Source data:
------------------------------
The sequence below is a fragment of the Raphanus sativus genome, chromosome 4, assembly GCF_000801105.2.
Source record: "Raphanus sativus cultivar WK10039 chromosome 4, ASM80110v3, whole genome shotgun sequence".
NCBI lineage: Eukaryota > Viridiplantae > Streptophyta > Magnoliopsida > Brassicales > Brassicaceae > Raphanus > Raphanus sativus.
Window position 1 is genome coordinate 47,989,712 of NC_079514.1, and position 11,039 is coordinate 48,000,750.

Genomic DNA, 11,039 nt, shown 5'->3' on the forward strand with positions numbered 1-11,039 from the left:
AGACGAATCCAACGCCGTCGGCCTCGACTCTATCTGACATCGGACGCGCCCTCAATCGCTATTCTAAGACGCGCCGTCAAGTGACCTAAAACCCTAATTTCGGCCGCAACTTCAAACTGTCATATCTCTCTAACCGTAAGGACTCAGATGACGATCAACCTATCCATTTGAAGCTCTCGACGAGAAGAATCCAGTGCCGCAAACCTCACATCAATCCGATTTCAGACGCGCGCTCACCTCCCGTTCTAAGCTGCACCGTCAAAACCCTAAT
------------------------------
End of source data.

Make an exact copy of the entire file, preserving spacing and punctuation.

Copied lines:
The sequence below is a fragment of the Raphanus sativus genome, chromosome 4, assembly GCF_000801105.2.
Source record: "Raphanus sativus cultivar WK10039 chromosome 4, ASM80110v3, whole genome shotgun sequence".
NCBI lineage: Eukaryota > Viridiplantae > Streptophyta > Magnoliopsida > Brassicales > Brassicaceae > Raphanus > Raphanus sativus.
Window position 1 is genome coordinate 47,989,712 of NC_079514.1, and position 11,039 is coordinate 48,000,750.

Genomic DNA, 11,039 nt, shown 5'->3' on the forward strand with positions numbered 1-11,039 from the left:
AGACGAATCCAACGCCGTCGGCCTCGACTCTATCTGACATCGGACGCGCCCTCAATCGCTATTCTAAGACGCGCCGTCAAGTGACCTAAAACCCTAATTTCGGCCGCAACTTCAAACTGTCATATCTCTCTAACCGTAAGGACTCAGATGACGATCAACCTATCCATTTGAAGCTCTCGACGAGAAGAATCCAGTGCCGCAAACCTCACATCAATCCGATTTCAGACGCGCGCTCACCTCCCGTTCTAAGCTGCACCGTCAAAACCCTAAT